I wouldn’t go that far, but it’s something to think about is what the Clackamas River says.

ANOTHER WAY THE RIVER HAS Taut True Tales from the Northwest by Robin Cody

Publication History

Another Way the River Has:
Taut True Tales of the Northwest

Many of these stories first appeared in Northwest Magazine (Jack Hart, editor) of The Sunday Oregonian.  They are abbreviated and author-edited here for length, but they are not updated.  In chronological order of publication, they are:

“Cutting It Close”                    1983
“Surf Savvy”                            1984
“If Salmon Were Truth           1984
“One More Word Outa You”  1984
“Driving Tunnel”                     1985
“Let ‘er Buck”                         1986
“Birdman in the City”             1987
“Deaf Basketball”                   1988

Others are adapted from articles that first appeared in Portland Magazine (Brian Doyle, editor) of the University of Portland:

“Swimmers and Walk-Uprights”        Spring 1998
“Miss Ivory Broom”                            Spring 2003
“Battle”                                              Winter 2005
“Emotionally Disturbed”                     Fall 2008
“Killed in the Woods” is reconstructed from articles in Willamette Week (1982) and The Clackamas County News (1993).
“The Clackamas River” appeared in Ultimate Northwest magazine in 2008.
“Further and Beyond” appeared in The Sunday Oregonian in 2001.

Oregon State University Press published Another Way the River Has in 2012

Acclaimed author Robin Cody is a native speaker who probes the woods and streams and salmon that run to the heart of what it means to live and love, to work and play, in the Pacific Northwest. His characters – from loggers to fishers to cowboys to the kids on his school bus – are smart and curious, often offbeat, and always vivid. Cody brings the ear of a novelist and the eye of a reporter to the people and places that make the Northwest, and Northwest Literature, distinctive. Oregon State University Press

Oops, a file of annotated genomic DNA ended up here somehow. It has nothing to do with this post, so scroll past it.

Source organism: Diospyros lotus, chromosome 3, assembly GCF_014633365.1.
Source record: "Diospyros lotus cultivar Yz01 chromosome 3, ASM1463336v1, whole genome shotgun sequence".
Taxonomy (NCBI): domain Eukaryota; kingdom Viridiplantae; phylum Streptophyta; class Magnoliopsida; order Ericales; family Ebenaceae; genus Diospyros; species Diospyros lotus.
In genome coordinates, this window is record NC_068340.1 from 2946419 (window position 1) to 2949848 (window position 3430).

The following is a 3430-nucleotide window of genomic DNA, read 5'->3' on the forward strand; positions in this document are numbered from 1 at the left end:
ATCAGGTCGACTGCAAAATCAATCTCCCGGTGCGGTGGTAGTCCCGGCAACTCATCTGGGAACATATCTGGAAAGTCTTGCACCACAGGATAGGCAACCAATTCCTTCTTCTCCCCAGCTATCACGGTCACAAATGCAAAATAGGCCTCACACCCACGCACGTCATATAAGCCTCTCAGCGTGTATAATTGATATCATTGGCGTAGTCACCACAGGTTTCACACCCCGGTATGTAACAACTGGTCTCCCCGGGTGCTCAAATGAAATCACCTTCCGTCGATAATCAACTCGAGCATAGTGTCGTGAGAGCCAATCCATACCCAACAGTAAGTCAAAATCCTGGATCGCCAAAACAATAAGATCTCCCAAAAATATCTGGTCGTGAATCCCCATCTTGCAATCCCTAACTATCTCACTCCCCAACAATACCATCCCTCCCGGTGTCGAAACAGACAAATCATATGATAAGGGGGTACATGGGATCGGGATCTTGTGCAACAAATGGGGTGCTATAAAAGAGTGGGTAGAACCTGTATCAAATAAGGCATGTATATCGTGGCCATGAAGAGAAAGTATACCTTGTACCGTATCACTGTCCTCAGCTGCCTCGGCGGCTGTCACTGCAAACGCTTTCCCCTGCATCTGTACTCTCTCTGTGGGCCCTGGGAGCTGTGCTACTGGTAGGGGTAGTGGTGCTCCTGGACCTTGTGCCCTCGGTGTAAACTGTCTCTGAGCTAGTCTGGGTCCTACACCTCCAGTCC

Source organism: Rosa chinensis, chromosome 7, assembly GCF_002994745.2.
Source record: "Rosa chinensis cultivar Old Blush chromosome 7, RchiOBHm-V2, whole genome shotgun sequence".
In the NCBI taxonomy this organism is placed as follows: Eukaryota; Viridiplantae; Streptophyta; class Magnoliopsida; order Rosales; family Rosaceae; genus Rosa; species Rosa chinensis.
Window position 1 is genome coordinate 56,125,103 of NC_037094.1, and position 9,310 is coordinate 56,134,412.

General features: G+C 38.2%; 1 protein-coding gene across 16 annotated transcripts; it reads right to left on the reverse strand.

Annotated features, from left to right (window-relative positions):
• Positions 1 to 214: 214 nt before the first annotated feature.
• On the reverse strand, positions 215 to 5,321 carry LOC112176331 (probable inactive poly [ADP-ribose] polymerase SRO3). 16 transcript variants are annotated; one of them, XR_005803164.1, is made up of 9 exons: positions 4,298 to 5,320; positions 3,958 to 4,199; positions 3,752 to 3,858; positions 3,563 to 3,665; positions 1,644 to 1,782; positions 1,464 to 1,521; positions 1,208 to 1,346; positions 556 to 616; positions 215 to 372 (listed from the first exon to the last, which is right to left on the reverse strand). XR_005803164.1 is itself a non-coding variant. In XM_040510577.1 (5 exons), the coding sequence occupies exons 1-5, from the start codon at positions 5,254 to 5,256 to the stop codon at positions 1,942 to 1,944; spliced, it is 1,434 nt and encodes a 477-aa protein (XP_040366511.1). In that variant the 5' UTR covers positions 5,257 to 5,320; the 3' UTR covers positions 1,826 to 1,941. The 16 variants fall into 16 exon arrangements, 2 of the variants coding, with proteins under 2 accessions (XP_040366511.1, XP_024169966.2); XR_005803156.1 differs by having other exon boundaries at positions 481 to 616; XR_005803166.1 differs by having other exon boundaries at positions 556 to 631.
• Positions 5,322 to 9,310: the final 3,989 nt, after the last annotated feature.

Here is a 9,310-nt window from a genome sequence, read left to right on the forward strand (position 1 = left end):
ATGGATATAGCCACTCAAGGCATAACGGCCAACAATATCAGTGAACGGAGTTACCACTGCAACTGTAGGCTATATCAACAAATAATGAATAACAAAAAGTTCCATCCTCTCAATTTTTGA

He has a heart as big as a river, a really cool wife, and a silver-plated story-teller’s engine in his head. These tales will echo and shiver in you for a really long time. Brian Doyle, author of Mink River and Martin Marten

Robin Cody’s characters are so vigorous and colorful they might have stepped from the pages of a Kesey novel. He champions those who need a voice: special education children, deaf basketball players, delinquent juveniles, and baseball umpires. The most unforgettable character is Cody himself – empathetic, clear-eyed and humorous. Craig Lesley, author of Winterkill and The Sky Fisherman

A rock, you know, will sink like a stone in water. But a FLAT rock, slung spinningly near the water surface and at an angle parallel to it, will go skipping ACROSS the water in defiance of gravity and common sense. How cool is that? The first time a kid pulls that off ranks just short of first-time sex on the scale of things he’ll want to do over and over whenever he can and as long as he lives. from “The Clackamas River"

Another Way the River Has

The Turtle was . . .

. . .  a wooden, green, flat-bottom, theoretical sort of socially awkward boat – and writing studio – on the Lower Columbia River between Portland and Astoria.  I helped Sam McKinney make her.  The Turtle has a role to play in 9 of the 24 stories in this collection.  And here she is, at rest in Portland Harbor and landing on Puget Island.

The Turtle